“Mighty Dolls” Turn Children’s Toys Into Inspirational Action Figures
Store-bought dolls these days have a certain sameness to them. Despite variations in hairstyle or shade of lipstick, choosing between Barbies on the shelf can be a process that comes down to such insignificant considerations as which one's shoes are trendiest. Based on a personal belief that toys can have significant impact on a child’s self-image, artist Wendy Tsao made it her mission to take those off-the-shelf dolls—in this case, figures from the controversial Bratz brand—and turn them into positive symbols of female inspiration and empowerment, rather than just “Girls with a Passion for Fashion.” The end result is a series of “Mighty Dolls”—playthings with something to be proud of.
Tsao didn't originally set out to design a line of role models with movable limbs. Inspired by the work of Sonja Singh, who had earlier released a series of doll "make-unders," Tsao simply wanted to play with the process herself to see what she could do with the mass-produced figurines. An earlier post on her website features her first set of "refurbished" dolls, scrubbed of their heavy makeup to better resemble the young girls who might want to play with them. These earlier dolls come with everyday names like Abby, Carina, and Emma, and each has her own mini-biography penned by Tsao.
Abby, for example, gets in trouble for reading under the covers when she should be sleeping, and Bella wants to study dolphins when she grows up. Even in Tsao's first foray into repainted dolls, she demonstrated a latent desire to show them not only as relatable, but admirable.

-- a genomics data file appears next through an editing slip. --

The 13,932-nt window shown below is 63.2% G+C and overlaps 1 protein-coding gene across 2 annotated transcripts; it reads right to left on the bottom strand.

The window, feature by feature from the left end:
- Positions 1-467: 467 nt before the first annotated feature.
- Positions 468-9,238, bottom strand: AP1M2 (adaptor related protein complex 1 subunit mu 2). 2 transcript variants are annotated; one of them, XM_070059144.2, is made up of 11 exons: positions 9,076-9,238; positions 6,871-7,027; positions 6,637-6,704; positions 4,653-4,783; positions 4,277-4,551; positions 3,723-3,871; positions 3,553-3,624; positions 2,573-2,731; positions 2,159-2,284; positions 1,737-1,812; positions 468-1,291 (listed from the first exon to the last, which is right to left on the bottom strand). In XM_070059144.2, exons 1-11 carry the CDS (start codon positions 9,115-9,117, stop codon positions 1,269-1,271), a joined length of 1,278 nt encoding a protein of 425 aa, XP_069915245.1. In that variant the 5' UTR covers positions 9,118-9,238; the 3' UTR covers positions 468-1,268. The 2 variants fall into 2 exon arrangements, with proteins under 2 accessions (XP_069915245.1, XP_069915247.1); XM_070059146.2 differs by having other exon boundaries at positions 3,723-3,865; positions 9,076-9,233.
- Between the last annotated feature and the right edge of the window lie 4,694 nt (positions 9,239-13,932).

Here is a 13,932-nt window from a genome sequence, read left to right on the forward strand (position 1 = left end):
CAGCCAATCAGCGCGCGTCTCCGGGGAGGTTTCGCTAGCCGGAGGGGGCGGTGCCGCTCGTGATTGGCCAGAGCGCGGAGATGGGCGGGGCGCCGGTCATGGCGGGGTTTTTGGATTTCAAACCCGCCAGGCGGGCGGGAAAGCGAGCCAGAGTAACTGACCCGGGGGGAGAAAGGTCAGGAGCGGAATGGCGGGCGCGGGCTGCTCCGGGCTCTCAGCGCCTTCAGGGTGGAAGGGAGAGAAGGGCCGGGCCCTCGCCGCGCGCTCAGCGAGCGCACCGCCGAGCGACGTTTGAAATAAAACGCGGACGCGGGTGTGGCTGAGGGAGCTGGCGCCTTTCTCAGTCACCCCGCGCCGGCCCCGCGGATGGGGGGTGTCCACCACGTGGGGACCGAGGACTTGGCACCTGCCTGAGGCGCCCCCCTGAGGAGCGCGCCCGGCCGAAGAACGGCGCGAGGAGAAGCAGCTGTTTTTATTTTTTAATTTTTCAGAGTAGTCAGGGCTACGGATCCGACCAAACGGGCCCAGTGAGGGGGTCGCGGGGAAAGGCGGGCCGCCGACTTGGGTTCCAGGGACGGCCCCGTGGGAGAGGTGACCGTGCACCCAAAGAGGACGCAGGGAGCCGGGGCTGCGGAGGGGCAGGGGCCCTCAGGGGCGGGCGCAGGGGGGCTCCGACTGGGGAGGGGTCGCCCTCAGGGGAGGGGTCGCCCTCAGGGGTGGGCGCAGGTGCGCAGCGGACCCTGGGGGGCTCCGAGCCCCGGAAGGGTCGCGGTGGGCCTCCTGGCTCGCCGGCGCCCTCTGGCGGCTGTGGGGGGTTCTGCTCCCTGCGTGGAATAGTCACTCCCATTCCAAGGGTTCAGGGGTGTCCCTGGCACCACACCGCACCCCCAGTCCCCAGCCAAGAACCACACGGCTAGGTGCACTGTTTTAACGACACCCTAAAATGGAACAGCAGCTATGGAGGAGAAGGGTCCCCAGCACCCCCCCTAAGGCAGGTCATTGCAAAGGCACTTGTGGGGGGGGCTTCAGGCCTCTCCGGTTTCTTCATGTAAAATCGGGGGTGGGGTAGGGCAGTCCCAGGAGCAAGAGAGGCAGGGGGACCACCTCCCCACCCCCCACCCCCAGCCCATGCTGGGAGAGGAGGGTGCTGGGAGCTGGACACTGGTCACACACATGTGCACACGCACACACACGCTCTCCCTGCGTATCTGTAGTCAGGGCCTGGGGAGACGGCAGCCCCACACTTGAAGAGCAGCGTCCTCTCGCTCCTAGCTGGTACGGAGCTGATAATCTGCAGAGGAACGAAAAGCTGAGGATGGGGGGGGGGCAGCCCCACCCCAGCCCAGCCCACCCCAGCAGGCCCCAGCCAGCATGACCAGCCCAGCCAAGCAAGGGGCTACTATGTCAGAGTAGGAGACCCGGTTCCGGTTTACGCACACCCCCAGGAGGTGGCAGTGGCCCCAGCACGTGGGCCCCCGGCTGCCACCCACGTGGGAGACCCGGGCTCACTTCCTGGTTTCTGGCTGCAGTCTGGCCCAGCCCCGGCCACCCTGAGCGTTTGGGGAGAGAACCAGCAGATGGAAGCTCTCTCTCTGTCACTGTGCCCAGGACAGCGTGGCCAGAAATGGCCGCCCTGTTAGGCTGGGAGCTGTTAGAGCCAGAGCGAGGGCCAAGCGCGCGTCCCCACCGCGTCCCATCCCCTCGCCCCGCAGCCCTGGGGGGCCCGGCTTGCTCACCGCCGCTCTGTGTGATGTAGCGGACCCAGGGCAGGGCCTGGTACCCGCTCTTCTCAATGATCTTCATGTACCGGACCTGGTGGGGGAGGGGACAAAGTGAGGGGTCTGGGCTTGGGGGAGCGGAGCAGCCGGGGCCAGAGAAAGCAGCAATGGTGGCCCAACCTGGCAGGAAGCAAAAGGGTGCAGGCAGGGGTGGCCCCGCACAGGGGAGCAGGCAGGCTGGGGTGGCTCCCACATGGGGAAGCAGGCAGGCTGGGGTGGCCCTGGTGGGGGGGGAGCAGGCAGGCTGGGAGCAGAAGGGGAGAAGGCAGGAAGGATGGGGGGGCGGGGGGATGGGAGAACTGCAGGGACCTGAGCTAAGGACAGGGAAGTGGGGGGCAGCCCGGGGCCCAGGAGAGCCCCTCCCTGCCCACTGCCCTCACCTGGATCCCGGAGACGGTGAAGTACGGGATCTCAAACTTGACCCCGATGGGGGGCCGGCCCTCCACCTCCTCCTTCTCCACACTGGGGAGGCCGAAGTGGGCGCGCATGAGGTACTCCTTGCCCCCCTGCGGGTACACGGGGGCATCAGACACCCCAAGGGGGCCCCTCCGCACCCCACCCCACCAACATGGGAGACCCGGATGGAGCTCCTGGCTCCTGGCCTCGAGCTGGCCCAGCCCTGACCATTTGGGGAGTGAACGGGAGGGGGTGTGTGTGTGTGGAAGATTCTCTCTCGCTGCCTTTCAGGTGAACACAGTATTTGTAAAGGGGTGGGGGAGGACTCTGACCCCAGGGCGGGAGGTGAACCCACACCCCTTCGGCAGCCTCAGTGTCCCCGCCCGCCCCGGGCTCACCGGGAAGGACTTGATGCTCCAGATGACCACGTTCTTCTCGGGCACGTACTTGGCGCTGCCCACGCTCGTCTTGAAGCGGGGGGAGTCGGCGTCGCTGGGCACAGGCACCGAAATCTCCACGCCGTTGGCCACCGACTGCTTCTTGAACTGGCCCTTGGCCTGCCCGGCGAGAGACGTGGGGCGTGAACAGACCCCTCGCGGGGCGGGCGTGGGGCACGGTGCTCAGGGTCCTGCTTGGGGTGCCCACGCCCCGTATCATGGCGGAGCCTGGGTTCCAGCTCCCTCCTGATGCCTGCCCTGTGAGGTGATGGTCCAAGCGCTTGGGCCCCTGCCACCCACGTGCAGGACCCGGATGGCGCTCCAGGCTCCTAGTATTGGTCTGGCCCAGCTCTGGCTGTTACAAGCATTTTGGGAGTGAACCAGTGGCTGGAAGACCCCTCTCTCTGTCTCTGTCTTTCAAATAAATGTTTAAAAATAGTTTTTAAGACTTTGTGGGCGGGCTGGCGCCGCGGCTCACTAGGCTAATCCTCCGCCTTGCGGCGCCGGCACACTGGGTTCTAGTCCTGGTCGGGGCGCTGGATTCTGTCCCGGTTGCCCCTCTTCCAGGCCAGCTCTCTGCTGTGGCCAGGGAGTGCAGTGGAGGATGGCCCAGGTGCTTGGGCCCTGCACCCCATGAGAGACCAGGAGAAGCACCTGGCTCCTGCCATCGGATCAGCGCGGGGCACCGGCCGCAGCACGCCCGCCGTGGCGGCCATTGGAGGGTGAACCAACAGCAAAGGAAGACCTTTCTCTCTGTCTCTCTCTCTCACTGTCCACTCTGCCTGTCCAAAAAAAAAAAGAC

It wasn't a far leap, then, from Tsao's real-world dolls to her "Mighty Dolls," modeled after real women made famous by their various accomplishments. A post on Tsao’s website features an international cast of respected women, from Canadian astronaut Roberta Bondar to Pakistani activist and Nobel Prize laureate Malala Yousafzai, each with her own distinctive outfit and accessories. The J. K. Rowling doll features a knit scarf in Gryffindor’s signature colors, and Jane Goodall is shown with a cuddly primate posed by her feet. There are certainly no complaints to be made about sacrificing style for substance here. By Tsao’s account, these are “real-life people who are heroes too, with inspiring stories of courage, intelligence, strength, and uniqueness,” well suited to raise the tone of playtime. Her repainted, re-costumed dolls mimic the features of these grown heroines, but Tsao strives to portray even the older women as young girls, to reflect the dolls’ target audience (the exception being Malala, a heroine nearly young enough to still have dolls of her own).
A mother herself, Tsao says she would be thrilled to have her child play with these dolls and “have conversations about them,” taking into consideration not just their appearances, but their accomplishments as well.